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It is pretty clear that in Philippians 3:18, the persons Paul calls “enemies of the cross of Christ” are not those who teach false doctrine, but those whose lives have been given over to carnality. That is, he has in mind those “walk as enemies of the cross of Christ,” in direct contrast to those who “walk according to the example you have in us.” The characteristics of these persons are that they are earth bound:

Phil 3:19 Their end is destruction, their god is their belly, and they glory in their shame, with minds set on earthly things.

Paul had warned them, he says, about this kind of abandonment of the Savior. Even as he wrote, he says, he was weeping (v. 18). Note Calvin comments on Paul’s approach here:

His tears also are evidence that he is not motivated by envy or hatred of men, or by any wish to revile, or by hastiness of temper, but by godly zeal, inasmuch as he sees that the Church is miserably destroyed by such pests. It becomes us to be so affected, that when we see the place of pastors occupied by wicked and worthless men, we shall sigh, and testify, at least by our tears, that we are deeply grieved for the calamity of the Church.*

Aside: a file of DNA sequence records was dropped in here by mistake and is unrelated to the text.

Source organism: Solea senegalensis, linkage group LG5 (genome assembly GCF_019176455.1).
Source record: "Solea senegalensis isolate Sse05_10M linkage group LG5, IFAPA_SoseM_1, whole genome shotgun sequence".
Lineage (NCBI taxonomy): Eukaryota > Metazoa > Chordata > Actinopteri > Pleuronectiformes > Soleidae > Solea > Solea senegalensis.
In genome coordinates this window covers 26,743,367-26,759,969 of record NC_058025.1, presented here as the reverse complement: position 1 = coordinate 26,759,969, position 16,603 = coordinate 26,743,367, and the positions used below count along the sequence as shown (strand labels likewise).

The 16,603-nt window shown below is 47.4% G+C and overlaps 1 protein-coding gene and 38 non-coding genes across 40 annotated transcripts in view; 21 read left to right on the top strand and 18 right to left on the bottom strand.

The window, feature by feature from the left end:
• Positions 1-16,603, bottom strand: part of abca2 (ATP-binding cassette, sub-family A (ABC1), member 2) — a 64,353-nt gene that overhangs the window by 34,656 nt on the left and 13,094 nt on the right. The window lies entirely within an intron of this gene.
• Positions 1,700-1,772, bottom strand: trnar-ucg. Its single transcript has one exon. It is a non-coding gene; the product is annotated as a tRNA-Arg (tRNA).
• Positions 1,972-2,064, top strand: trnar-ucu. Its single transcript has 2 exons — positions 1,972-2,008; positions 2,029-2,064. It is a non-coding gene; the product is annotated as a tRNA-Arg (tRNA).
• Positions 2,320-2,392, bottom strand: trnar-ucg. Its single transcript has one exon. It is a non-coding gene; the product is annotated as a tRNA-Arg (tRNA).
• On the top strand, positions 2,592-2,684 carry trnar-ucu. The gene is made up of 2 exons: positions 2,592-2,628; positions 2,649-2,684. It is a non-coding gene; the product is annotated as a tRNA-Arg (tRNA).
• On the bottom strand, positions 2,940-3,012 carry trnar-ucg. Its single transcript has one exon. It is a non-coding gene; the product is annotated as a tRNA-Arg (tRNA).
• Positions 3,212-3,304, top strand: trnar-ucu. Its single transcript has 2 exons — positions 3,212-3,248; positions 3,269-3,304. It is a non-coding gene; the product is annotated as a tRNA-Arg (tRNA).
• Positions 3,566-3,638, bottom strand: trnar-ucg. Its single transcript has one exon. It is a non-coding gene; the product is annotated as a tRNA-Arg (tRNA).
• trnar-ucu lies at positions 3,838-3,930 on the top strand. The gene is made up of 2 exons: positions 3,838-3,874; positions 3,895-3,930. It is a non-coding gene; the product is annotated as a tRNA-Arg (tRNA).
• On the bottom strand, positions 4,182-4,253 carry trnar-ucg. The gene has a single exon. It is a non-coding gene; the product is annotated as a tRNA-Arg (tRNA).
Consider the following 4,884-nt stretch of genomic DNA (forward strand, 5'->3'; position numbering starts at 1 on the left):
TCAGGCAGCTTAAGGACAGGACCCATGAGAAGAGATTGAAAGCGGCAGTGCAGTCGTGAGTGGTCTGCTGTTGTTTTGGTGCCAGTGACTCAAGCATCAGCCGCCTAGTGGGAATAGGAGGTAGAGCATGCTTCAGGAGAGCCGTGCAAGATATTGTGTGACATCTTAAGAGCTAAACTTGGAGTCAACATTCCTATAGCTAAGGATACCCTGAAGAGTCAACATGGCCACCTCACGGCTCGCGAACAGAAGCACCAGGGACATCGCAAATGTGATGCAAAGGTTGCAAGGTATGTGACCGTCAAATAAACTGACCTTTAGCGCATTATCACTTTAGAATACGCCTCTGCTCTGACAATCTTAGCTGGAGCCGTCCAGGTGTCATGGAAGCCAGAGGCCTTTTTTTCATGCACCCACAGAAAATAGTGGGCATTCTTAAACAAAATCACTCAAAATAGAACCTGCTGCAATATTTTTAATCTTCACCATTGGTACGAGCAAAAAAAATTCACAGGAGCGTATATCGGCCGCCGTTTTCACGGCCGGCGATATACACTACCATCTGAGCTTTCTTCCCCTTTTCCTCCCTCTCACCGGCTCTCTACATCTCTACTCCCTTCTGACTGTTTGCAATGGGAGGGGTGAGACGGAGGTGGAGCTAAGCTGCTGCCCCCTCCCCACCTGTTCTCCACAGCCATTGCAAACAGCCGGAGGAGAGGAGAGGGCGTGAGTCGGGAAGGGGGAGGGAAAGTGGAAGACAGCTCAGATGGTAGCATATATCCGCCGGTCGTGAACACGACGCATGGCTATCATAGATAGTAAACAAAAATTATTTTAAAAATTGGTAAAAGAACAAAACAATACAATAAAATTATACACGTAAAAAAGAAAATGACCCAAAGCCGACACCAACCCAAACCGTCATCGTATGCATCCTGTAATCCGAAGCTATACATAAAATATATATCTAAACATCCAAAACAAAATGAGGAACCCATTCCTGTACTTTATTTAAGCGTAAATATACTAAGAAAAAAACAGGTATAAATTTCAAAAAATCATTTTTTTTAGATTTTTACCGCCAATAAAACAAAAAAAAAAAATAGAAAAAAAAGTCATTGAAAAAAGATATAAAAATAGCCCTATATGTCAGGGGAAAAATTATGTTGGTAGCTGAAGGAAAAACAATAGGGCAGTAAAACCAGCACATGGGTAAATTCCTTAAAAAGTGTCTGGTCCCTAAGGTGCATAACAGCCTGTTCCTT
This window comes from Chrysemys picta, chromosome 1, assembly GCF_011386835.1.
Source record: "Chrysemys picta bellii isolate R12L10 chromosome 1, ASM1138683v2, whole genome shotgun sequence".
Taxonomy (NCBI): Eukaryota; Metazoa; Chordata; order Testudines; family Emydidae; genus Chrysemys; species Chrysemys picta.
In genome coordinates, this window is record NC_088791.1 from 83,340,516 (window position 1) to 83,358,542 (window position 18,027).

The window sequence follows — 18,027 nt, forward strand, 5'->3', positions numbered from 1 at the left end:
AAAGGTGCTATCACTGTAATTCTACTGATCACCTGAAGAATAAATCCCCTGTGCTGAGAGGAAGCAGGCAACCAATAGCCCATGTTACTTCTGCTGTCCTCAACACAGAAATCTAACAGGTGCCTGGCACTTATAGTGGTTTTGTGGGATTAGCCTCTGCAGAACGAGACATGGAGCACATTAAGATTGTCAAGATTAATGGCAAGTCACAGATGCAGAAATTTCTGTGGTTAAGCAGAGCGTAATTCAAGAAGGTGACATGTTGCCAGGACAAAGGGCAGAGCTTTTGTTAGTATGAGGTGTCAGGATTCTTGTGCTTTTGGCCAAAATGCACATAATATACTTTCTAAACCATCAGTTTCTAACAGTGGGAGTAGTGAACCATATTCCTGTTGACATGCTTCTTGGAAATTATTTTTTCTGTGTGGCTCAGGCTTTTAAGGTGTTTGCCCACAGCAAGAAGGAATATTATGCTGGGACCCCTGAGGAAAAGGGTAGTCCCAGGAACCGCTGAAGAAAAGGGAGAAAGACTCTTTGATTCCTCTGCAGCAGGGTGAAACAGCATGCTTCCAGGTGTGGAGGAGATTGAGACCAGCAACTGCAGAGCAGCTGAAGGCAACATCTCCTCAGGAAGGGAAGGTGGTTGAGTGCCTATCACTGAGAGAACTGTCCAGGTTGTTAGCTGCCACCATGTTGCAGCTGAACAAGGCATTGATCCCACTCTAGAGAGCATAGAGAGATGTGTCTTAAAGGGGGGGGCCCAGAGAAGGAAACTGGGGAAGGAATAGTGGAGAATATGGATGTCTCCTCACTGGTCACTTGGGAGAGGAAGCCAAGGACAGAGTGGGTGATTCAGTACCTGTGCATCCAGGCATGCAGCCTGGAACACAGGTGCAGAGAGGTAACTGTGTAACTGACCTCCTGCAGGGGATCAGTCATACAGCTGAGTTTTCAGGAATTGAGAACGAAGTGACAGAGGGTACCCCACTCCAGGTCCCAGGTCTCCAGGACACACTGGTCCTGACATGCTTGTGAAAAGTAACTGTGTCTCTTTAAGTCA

He continues,

It is important, also, to note of whom Paul speaks; not of open enemies, who avowedly wanted the doctrine to be undermined, but of impostors and profligates, who trampled under foot the power of the Gospel for the sake of ambition or of their own belly. And unquestionably men like this, who weaken the strength of the ministry by seeking their own interests, sometimes do more harm than if they openly opposed Christ. We must, therefore, by no means spare them but must point them out with the finger as often as there is occasion. Let them complain of our severity afterwards as much as they choose, provided they do not allege anything against us that we cannot justify from Paul’s example.**

I’m not sure Calvin is exactly right; why do Paul’s “enemies” have to be those in ministry? Still, he is surely right concerning that “point them out with a finger” bit.

These are sound words, when all around us a version of Christianity grounded upon appetite staggers about.


*The Epistles of Paul the Apostle to the Galatians, Ephesians, Philippians and Colossians (trans. T. H. L. Parker; Grand Rapids: Eerdmans, 1965), 281.